Brahman Cattle (Bos indicus, cattle of India) were imported beginning significantly in 1854. They are environmentally adaptive especially to heat, exhibit longevity, good mothering ability, and efficient feed conversion to produce low-fat beef. Today, they are often crossed with other breeds to promote hybrid vigor exhibiting their positive qualities. Crosses bred at the farm produce excellent fast growing calves. Brahman came to Elm Tree Farm in 2008 after the Mrs. of the farm fell in love with the long ears and woeful eyes. Although the animals may be red, gray, black, or speckled; those maintained at Elm Tree Farm are red and breeding focuses on gentle stock with longer ears like their Gir ancestors, but with muscle for beef production. Gir are also known for their milking prowess.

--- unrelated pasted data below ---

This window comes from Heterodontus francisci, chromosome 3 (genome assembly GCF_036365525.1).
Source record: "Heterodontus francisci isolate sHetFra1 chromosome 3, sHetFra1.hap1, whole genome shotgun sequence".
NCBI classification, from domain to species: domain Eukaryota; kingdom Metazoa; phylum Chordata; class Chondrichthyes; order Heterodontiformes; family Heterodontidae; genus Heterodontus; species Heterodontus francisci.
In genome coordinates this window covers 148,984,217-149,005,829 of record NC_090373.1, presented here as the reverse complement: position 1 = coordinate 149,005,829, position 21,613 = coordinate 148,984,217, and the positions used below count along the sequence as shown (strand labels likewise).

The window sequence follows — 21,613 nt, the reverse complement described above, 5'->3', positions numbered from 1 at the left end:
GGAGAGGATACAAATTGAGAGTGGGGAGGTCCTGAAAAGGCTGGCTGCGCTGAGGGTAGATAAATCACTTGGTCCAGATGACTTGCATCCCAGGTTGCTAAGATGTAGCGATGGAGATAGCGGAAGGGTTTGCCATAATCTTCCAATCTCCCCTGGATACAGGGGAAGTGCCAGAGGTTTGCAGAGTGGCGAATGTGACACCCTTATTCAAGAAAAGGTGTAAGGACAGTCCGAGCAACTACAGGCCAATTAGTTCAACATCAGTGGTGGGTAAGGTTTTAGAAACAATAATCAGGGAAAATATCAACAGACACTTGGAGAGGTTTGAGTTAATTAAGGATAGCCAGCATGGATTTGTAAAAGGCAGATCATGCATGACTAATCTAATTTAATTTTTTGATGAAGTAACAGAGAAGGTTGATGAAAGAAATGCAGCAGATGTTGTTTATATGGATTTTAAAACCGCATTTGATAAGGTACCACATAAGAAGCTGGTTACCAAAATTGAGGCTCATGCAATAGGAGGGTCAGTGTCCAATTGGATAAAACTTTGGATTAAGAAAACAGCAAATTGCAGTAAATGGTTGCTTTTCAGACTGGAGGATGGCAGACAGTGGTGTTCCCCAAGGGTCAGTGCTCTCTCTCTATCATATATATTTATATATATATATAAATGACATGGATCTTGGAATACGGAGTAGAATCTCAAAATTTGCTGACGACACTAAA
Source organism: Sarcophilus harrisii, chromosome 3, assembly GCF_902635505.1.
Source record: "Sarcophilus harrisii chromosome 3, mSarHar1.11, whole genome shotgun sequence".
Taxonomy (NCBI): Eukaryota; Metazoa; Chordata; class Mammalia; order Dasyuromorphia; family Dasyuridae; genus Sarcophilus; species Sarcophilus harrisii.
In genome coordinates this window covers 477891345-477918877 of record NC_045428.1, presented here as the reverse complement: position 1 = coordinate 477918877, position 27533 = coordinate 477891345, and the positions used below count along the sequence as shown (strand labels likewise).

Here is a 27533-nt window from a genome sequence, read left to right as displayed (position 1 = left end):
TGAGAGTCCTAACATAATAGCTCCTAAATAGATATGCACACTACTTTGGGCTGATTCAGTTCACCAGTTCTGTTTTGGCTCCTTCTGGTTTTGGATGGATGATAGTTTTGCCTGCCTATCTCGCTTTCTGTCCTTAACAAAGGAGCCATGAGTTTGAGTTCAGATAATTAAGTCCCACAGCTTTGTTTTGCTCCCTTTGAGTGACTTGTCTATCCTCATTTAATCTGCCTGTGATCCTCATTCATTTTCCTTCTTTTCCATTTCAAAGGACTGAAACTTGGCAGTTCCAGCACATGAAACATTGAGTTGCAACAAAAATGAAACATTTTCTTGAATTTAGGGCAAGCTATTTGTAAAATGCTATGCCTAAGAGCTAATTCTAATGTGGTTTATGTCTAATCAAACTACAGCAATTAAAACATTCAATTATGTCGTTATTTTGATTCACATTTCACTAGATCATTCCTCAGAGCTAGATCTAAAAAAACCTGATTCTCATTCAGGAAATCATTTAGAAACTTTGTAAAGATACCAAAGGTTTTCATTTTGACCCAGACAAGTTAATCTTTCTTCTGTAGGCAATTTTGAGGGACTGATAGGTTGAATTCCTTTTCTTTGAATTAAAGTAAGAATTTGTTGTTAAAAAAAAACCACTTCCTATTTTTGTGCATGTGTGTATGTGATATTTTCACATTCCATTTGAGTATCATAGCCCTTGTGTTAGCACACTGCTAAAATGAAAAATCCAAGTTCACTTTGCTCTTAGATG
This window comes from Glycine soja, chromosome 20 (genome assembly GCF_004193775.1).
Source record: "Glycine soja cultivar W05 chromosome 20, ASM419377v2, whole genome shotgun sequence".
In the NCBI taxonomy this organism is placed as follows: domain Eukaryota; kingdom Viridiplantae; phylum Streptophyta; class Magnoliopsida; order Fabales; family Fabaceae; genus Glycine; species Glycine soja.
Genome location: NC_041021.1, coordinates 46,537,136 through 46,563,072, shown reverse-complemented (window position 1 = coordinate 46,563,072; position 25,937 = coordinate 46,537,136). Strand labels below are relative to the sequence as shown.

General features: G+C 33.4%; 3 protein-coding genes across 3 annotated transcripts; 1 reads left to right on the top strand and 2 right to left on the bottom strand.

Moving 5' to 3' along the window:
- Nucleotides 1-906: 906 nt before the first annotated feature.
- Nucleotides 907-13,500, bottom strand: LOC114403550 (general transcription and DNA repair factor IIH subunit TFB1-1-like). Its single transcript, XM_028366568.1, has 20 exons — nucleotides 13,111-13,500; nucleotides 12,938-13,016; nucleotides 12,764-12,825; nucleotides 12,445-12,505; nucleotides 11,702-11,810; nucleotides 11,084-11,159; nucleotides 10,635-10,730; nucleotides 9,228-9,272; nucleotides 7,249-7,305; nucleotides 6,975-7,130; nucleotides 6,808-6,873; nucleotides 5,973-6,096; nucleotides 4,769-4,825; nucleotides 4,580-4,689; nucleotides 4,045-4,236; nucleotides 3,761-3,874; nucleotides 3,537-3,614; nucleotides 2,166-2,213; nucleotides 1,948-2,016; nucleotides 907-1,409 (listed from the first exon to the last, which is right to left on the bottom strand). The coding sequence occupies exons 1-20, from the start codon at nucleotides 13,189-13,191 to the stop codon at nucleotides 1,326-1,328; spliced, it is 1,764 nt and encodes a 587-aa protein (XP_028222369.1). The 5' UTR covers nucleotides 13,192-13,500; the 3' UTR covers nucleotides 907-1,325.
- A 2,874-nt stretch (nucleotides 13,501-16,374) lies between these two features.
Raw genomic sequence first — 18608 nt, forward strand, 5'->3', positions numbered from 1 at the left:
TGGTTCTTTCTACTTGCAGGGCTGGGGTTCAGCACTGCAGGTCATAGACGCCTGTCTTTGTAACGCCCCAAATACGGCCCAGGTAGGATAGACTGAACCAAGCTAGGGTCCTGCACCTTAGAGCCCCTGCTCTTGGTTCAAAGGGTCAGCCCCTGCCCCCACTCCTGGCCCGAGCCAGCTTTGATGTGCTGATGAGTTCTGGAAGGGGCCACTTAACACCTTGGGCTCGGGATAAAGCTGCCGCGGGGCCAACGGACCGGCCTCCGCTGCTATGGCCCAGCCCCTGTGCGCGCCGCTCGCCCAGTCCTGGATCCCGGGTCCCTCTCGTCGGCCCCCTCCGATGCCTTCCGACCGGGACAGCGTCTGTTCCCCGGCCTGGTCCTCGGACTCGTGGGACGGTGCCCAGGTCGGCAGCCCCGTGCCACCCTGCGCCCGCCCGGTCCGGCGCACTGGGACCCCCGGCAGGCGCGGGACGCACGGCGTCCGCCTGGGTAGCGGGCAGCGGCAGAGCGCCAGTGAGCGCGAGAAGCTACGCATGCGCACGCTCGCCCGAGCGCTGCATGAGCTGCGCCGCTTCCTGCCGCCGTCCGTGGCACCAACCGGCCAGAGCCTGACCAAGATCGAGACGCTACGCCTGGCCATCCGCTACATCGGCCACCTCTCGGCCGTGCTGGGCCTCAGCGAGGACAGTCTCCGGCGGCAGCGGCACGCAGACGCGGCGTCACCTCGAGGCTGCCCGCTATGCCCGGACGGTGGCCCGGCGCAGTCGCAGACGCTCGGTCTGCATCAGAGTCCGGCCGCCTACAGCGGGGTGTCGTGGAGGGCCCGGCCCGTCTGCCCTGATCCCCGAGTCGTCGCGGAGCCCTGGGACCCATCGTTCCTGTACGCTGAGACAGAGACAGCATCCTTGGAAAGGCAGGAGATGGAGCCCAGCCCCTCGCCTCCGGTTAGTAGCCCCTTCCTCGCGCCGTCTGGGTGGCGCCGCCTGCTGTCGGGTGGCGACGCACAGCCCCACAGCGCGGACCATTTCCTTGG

The Brahman cattle are excellent parents. Unlike other breeds on the farm, they keep the calves close to the herd and are often seen all lying in a protective circle. The mothers seldom get more than a few feet from their calves and calves will walk under and around all members of the herd. Although most that we have are agreeable for us to move near new calves, we tread carefully when doing so as they can be very protective. The herd is un-trusting of strangers, tolerates the pasture guard dogs, but keeps them in their place especially when they have calves.